Linda Burnip – Independent Living Fund
I noticed recently that a survey has found high levels of mental illness amongst family carers, and given the vicious and on-going cuts to social care and other vital support functions that both disabled people and their family carers rely on this is hardly surprising.
Family carers save the country £119billion , yet they have always been treated with a complete lack of respect and value.
Being a family carer has always been seen as a burden and something undesirable. Why would this be the case if there was proper support available to help people with this task?
Cuts to social care budgets from 2010-2012 were £1.8 billion and the projected loss to local authority budgets in 2013 and 2014 are a further 26%. In spite of this the government are ploughing haplessly ahead with their plans to scrap the Independent Living Fund with no replacement funding in sight after 2016 and no ring-fenced funding in sight from its closure in 2015. This fund helps to meet the additional support needs of 20,000 disabled people with the highest needs. Mostly those who need 24 hour care both day and night.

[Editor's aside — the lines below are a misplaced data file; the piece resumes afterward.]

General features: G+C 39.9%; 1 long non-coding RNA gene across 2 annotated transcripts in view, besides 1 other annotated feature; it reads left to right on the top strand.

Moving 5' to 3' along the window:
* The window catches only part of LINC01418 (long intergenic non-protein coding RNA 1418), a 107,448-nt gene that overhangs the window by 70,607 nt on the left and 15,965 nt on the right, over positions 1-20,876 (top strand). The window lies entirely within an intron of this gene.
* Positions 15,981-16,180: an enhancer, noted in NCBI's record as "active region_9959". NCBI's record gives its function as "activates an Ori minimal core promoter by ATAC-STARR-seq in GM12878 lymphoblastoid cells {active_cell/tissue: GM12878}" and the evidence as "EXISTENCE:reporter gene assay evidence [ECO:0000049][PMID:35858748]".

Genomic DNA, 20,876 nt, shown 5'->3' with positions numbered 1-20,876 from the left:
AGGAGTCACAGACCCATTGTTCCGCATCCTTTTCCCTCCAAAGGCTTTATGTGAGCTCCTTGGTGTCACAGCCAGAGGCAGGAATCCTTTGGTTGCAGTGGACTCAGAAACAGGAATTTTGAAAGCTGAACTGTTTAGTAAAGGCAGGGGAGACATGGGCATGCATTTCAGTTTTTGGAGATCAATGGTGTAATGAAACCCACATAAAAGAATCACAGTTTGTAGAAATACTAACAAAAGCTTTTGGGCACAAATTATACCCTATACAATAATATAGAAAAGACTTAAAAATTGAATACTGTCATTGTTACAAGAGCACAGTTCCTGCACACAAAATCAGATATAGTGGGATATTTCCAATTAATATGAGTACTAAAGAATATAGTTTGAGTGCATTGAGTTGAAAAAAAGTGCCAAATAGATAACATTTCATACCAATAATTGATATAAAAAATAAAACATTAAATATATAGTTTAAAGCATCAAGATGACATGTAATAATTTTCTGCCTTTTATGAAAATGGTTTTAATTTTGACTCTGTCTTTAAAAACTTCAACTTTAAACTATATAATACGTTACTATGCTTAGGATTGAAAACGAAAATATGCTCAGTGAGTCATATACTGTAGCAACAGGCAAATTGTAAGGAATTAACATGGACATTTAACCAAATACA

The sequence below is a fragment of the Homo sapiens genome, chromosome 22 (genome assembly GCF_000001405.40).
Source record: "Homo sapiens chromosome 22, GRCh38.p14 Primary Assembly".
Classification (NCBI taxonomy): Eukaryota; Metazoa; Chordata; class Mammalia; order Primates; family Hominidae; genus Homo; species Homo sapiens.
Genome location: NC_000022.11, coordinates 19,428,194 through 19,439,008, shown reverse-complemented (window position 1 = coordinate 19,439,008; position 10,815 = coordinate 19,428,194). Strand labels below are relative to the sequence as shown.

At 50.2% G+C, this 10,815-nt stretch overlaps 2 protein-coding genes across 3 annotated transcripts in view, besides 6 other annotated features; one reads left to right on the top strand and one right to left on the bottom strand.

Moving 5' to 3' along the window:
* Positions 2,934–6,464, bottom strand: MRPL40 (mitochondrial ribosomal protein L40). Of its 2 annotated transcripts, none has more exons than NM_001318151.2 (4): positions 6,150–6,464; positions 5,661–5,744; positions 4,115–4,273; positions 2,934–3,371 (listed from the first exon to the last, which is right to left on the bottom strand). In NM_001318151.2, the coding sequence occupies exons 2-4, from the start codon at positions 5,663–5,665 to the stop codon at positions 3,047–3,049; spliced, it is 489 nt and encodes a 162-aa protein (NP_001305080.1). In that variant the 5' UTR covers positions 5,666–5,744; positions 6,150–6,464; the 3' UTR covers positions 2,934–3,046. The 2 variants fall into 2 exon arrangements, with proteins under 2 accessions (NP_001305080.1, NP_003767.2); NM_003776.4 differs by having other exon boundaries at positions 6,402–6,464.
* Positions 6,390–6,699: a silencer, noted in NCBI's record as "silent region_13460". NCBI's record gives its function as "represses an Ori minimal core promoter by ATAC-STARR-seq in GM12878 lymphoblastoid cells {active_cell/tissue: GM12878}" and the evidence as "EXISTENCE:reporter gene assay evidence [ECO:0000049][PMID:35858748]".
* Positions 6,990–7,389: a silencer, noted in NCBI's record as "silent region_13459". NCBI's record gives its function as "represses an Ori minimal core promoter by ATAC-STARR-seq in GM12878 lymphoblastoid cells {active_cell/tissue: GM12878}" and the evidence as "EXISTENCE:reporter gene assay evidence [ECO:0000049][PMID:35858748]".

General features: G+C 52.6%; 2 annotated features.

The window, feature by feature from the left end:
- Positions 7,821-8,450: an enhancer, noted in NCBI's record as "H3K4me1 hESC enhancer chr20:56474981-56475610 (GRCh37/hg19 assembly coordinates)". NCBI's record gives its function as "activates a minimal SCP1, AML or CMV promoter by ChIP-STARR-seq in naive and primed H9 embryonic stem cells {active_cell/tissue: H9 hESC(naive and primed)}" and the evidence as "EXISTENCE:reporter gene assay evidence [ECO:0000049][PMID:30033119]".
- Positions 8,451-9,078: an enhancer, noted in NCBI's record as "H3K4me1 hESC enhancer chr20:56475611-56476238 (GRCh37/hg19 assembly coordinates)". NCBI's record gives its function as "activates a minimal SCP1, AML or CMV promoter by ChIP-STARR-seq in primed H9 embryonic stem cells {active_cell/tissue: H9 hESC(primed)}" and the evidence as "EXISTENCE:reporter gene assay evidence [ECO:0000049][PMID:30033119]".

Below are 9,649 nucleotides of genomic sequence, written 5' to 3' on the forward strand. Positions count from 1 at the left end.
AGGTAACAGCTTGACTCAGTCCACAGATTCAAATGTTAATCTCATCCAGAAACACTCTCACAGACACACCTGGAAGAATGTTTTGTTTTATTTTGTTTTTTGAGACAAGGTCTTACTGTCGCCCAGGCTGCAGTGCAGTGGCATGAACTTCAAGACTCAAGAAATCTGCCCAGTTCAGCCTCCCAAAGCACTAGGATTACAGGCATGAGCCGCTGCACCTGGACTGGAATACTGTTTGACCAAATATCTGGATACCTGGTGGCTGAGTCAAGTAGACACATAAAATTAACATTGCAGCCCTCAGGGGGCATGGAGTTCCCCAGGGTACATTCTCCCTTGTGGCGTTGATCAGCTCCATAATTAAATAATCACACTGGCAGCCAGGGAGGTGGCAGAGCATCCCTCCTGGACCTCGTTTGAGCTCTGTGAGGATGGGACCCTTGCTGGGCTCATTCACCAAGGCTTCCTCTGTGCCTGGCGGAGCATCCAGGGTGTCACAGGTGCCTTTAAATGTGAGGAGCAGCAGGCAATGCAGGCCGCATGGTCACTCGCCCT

The lack of local authority funding and the closure of this ring-fenced funding stream will have a catastrophic impact on the lives of disabled people, who at the moment are able to live independently in the community with choice and control over their own lives, and also on the lives of their families (if they have one).
It will take us back to the days when the only option available for those with high support needs is residential care placements, many of which will be for young disabled adults in totally inappropriate Elderly Persons’ Homes.
And what of the family carers who will otherwise have to take back caring responsibilities resulting in the whole family losing any choice and control over their lives. Many of the parents of ILF users are disabled and elderly themselves, yet they will no doubt be expected to provide 24 hour care, with no support from social services, and little chance of any respite care being available.
How long will this type of situation be able to continue before there is a safeguarding disaster?
Many young adults who are funded by ILF have previously been in residential care homes due to the behavioural difficulties they present and were removed by parents following abuse both physical and verbal. Will these people be forced back into similarly abusive situations? It seems so.
Still what’s the other option – extermination at birth or a lifetime spent in abusive institutions, or equally as bad a lifetime spent imprisoned at home with no physical support and a only a pack of incontinence pads to excrete into.
For further details see DPAC website